Point 20 is to have all prescribed Boards appointed. This is underway particularly under the State Enterprises Minister and the Agriculture Minister.

Point 21 refers to freeing up resource landowner benefits; 1) the PNG LNG landowners vetting issues are ongoing but royalty payments to the plant site landowners have commenced and it is anticipated to shortly resolve the pipeline first payments and progress to the conclusion the clan vetting at the gas fields.

  1. ii) the OK Tedi landowner CMCA and Non-CMCA have funds held in Trust that has been cleared by the Courts and I am waiting for advice from the Justice

Department to authorise some of the pending contracted works against those funds.

Point 22 proposed to suspend proposed amendments to the Lands Act, the lPA Act, the Agriculture Investment Act, the Agriculture Administration Adjustment Act and the Mineral Resources Authority and the Mining Act to allow further consultation. This has been done.

Point 23 refers to the National Energy Authority Bill. This should refer to the Petroleum Authority Bill which is being finalised for Parliament.

Point 24 refers to progressing the Population Policy and funding has been provided in the 2018 budget under the Sustainable Development Program at Planning for this.

Point 25 refers to Medium Term Development Plan3 to be published in 2018. This is the 5-year development plan and indicator targets for the government of the day which will incorporate the United Nations Sustainable Development Goals.

PM: Best Budget in 16yrs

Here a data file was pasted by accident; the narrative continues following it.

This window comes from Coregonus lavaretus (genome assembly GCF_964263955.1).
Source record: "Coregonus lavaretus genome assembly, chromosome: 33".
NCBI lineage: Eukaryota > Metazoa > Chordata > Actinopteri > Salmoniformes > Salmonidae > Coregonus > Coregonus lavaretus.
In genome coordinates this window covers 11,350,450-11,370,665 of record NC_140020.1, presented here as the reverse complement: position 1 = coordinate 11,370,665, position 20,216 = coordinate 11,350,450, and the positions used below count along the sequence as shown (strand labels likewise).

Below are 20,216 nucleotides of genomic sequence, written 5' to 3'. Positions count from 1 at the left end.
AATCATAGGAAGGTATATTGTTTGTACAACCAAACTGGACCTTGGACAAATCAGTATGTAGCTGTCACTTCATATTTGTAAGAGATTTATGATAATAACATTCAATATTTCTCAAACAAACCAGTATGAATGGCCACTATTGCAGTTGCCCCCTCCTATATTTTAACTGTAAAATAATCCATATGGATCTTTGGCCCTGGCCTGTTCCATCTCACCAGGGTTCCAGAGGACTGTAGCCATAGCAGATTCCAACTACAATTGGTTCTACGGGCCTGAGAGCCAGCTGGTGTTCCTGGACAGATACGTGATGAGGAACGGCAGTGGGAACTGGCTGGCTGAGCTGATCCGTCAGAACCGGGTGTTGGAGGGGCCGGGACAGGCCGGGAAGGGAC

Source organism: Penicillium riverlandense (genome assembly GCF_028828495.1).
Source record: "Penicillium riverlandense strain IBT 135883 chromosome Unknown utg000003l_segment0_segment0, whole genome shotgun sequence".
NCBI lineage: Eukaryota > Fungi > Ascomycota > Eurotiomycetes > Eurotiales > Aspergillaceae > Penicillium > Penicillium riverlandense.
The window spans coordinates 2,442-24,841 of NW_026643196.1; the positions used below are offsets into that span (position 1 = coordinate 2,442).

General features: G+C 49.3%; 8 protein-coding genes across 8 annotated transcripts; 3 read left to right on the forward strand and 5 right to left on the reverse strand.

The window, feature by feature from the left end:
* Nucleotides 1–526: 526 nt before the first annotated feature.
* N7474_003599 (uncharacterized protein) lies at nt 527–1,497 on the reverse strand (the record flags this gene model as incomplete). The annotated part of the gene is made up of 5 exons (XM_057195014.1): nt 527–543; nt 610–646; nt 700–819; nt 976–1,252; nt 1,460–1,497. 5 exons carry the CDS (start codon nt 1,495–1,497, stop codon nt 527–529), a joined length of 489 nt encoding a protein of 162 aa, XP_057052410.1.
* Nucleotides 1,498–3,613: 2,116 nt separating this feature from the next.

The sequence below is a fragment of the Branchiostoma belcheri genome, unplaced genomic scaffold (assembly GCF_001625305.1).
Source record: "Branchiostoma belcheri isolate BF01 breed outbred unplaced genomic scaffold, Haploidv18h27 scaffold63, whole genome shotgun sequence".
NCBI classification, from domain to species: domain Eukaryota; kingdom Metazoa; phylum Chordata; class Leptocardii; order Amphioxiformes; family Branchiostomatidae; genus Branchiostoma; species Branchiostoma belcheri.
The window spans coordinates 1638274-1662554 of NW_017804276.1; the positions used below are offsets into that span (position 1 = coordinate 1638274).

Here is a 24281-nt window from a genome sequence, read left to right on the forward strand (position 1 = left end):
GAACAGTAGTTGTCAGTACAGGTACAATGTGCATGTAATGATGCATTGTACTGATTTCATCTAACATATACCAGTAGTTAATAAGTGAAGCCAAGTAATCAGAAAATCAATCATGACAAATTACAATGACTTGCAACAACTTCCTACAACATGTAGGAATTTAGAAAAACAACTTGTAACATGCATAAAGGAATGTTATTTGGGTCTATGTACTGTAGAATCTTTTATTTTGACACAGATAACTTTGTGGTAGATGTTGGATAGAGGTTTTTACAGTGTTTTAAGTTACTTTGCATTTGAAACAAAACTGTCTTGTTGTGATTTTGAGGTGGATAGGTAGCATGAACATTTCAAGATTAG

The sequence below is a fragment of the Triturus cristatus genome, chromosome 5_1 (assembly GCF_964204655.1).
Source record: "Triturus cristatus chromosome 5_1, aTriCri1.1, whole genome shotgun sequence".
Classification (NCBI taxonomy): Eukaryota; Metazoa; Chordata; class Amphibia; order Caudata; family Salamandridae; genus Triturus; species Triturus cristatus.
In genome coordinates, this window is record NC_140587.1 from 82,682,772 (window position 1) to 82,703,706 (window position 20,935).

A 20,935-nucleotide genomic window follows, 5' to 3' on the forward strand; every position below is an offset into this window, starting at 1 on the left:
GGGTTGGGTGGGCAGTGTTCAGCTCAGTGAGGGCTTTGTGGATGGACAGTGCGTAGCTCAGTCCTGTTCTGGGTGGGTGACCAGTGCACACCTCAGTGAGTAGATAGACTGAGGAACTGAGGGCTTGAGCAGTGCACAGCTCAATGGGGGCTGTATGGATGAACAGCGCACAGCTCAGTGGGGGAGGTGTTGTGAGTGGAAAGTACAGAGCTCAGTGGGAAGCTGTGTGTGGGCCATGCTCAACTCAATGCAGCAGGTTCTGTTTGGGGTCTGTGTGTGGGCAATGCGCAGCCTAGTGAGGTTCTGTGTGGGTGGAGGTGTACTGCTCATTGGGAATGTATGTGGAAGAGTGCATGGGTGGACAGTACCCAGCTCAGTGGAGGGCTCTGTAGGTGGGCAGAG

By CLIFFORD FAIPARIK (The National )

 

PRIME Minister Peter O’Neill says the 2018 national budget, passed by Parliament last evening, is the best he has seen in the past 16 years, including when he served as the Treasurer.

He yesterday criticised the Opposition response to the K14.7 billion budget, calling on Shadow Treasurer Ian Ling-Stuckey to withdraw his “fake budget” remark.

“This is very disappointing as it will give a bad signal to our international investors. I’m calling on the Shadow Treasury Ian Ling- Stuckey to withdraw his statement,” he said.

“This is by far one of the best budgets that I have ever seen since I have been in this Parliament for 16 years now. That includes the budget that I have presented as well.”

O’Neill had served as a treasurer in the Sir Michael Somare-led government.

“I say this because this budget is now putting us on a course to make sure that this country’s economic base and growth will be such that it can be self-sustainable,” he said.

“So it is quite disappointing that some of the terminologies that he (Ling-Stuckey) used are unbecoming of leaders of this honourable house. We have to be careful of how we portray the image of our country, our parliament and ourselves.

“Sometimes for short political convenience and point-scoring we say things and do things that are not really in the best interest of our country. We have to be constructive.

“It’s always easy to have a blame-game going on in politics. But some of us want to move ahead and met the challenges ahead of us.”

Before it rose for the Christmas break, Parliament passed the Tax Administration Bill 2017 and the Public Money Management Bill 2017. Parliament will resume sitting on Feb 6 next year.